PARIS, MY SWEET by Amy Thomas


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Complete with a cover that’s pure eye candy (I must admit that the cover is why I first bought it,) this little memoir is vivid. Amy Thomas painted the city and people in it so I could feel a breeze on my face, or smell the Nutella crepe that she described with such enthusiasm.

It also opened my eyes to a truth we often forget: There is such a thing as adventure in the world. Often, you just have to venture far in order to find it–and we like our comfort zones too much. We deny this, and complain later about how our lives are so boring. Stories appear out of nowhere like wisps of smoke (or in this case, the warm steam of perfect hot chocolate,) but you won’t see them unless you’re looking. Give something up, and only then will your heart be light enough to travel.

Amy did, indeed, sacrifice much to go on her adventure to Paris; with all its bubbly cheer, the book tells us she went through nostalgia and loneliness. Missing her family, having very few friends, regret–there’s always going to be that glance over your shoulder, hesitation to close the door behind you. I appreciate the author mentioning these very human emotions, so I could better relate.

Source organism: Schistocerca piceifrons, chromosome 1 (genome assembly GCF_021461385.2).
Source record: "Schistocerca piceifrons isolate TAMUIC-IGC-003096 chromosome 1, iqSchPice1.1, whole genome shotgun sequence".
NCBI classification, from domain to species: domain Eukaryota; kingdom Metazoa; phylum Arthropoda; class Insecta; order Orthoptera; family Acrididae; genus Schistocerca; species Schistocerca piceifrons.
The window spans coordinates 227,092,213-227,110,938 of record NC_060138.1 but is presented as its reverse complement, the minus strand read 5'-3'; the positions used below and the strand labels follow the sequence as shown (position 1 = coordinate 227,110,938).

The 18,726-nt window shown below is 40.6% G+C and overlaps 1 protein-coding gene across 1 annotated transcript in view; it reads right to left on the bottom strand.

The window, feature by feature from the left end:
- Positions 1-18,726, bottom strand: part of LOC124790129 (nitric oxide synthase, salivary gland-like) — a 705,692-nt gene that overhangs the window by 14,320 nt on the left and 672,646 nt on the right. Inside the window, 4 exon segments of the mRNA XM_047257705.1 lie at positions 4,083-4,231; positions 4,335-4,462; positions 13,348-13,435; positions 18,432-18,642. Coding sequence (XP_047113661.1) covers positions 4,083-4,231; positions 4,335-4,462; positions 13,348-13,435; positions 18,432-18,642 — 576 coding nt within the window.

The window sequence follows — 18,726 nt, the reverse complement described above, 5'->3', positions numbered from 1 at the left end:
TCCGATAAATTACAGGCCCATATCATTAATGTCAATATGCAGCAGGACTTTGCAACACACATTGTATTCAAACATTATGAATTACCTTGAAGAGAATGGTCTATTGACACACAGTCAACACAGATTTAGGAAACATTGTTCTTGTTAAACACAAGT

Her writing style is conversational and easy to follow, at times resembling a blog post (after all, she is a blogger.) Inserting the words in French here and there gave it just the right dash of color, not so blinding that you could not see, but bold enough that you wanted to look. The cultures and how they differ were painted well, a plus for those of us who have never been there. Certainly, every person’s impression of Paris will be different,. That’s what books are for–to take us there.